It is the mark of great dramas that they bear scrutiny years after their finales air. They are rested, but they never rest; constantly exhumed and pored over for some fresh insight or plain old nostalgia.
Mikel John Obi’s eventual move to Chelsea in 2006 was precisely that – a suspenseful soap with twists and turns aplenty, and more than a dollop of suspense, and even now that the man himself has clarified the events that led to his decision to renege on a contract with Manchester United, there remains still a tantalizing question to ponder over.
How might things have turned out if he had stayed the course, and turned out for the Red Devils instead?
In order to begin to ponder this, one must first see exactly how it did turn out for the parties involved.
Mikel's time in London was one littered with successes: a Champions League success from two final appearances, one Europa League winners’ medal, two Premier League titles, two League Cups and four FA Cups. His influence at Stamford Bridge also rose steadily, and whereas he fulfilled a more sparing role in the early years, come the improbable run to glory in Europe in 2012 he had become firmly established as a first-teamer.
For their part, Manchester United went on to play in three Champions League finals, winning one (incidentally, against Chelsea); they also amassed five league titles, one FA Cup and two League Cup triumphs.
While Chelsea marginally shaded the trophy haul in terms of pure numbers then, it is clear that neither party came off significantly worse on that front from the messy break-up. As such, it is not so much a case of if things might have been better, as what might have changed as a result.
Perhaps the biggest potential change surrounds former England international Owen Hargreaves.
Amid a strong league 2006/07 season that saw them claim a first title in four years, Sir Alex Ferguson’s side were in with a chance at a famous treble until the start of May. Those hopes were, however, extinguished ruthlessly by AC Milan in the Champions League semi-final second leg.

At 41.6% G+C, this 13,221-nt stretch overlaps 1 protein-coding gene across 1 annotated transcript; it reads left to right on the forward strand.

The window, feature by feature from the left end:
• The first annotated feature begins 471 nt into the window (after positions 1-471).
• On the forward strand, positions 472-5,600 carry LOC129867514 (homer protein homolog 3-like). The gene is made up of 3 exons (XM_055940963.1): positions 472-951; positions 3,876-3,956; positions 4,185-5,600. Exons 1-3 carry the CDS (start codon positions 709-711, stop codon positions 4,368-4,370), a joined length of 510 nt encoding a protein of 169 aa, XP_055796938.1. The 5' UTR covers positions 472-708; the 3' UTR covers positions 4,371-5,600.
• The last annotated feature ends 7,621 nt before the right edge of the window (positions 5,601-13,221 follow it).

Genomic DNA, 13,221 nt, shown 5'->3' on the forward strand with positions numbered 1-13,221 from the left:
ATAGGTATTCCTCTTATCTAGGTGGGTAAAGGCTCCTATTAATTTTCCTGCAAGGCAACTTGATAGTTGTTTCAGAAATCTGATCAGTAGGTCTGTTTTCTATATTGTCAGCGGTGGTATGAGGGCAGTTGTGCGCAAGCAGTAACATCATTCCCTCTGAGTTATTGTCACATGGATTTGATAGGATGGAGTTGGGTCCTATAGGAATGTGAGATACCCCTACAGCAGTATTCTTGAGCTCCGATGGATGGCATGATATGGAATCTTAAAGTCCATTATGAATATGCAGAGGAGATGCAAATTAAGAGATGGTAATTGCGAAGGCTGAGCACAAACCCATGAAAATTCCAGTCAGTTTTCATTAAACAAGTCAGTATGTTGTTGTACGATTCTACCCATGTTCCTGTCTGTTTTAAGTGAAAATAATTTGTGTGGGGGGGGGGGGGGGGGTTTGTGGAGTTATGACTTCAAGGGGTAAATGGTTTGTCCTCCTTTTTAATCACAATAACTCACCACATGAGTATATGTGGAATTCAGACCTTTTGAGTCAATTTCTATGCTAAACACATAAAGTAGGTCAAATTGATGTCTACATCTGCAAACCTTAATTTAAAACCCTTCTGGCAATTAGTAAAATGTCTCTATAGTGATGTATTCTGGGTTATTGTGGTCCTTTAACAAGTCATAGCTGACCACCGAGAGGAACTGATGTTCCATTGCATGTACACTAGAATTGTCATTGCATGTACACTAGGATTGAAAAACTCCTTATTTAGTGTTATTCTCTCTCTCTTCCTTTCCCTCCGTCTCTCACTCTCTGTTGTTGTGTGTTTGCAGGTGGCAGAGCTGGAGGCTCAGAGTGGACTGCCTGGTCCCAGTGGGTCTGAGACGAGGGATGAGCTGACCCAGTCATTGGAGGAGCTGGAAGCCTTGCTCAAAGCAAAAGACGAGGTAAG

Despite arriving San Siro with a slender advantage and on the back of a rousing comeback in the first leg, the Red Devils were swatted aside 3-0 in the rain. Time and again, the hosts exploited the space between the lines of United’s defence and midfield, and Michael Carrick in particular endured a difficult evening. Midfield partner Darren Fletcher fared no better.
It was for this reason that Ferguson pulled out all the stops to sign midfielder Hargreaves from Bayern Munich in the summer of 2007. That transfer made a €25m dent in the transfer kitty, but it was clear to the Scot that was an area in desperate need of reinforcement.
“I was only ever leaving Bayern Munich for Man United and I remember Sir Alex said to me 'one of the reasons I signed you is to help us win the Champions League, I think you can help us do that',” Hargreaves told BT Sport in 2019.
Hargreaves would star as United went all the way that season, overcoming early injury constraints to play decisive roles against Barcelona in the semi-final (out of position at right-back in both legs) and Chelsea in the final. In all, he spent four years at Old Trafford, but only made five more appearances after that first season.
He would later suggest the quality of healthcare he received while at the club may have been to blame.
His relationship with Ferguson would also deteriorate over time – the Scottish manager labelled the midfielder his worst-ever signing, and described the transfer as a “disaster” in his autobiography.
Had Mikel been on Manchester United’s books already, it is unlikely they would have felt the need to shell out for a frequently-hobbled Hargreaves.
Instead, the former Nigeria captain, having spent 18 months getting acclimated at Old Trafford, would have been well-placed to immediately step into that breach.
In addition, not only was Mikel younger, but he enjoyed a comparatively sterling injury record, and also demonstrated his versatility by playing a few games out of position at centre-back for Chelsea.
For the player’s part, he might have benefitted from a less restrictive tactical brief had he joined Manchester United instead.
Much has been made of Jose Mourinho’s decision to deploy him as a holding midfielder, but in truth, his skill set and physical attributes always lent themselves to the role. That said, while the idea of Ferguson’s United as a relentlessly attacking side is overplayed, he certainly would have been granted greater license to display the full range of his abilities in a less regimented system.
In over 200 Premier League appearances, Mikel managed a single goal and 11 assists in his time at Chelsea. For contrast, Michael Carrick, who similarly played at the base of the midfield for United, scored 23 and assisted 36 in just under 500 appearances.
It did not always manifest in his time in England, but Mikel always had a flair for goalscoring, as is clear whenever he was pressed into a more attacking role for Nigeria.
It does paint a picture, and perhaps playing a freer game would have afforded the one-time wonderkid the degree of esteem his talent deserved.
As already established, there was enough success on both sides of the aisle that there can be little regret on their parts, but it is easy to see how the question of how things might have panned out remains an intriguing one.
by Solace Chukwu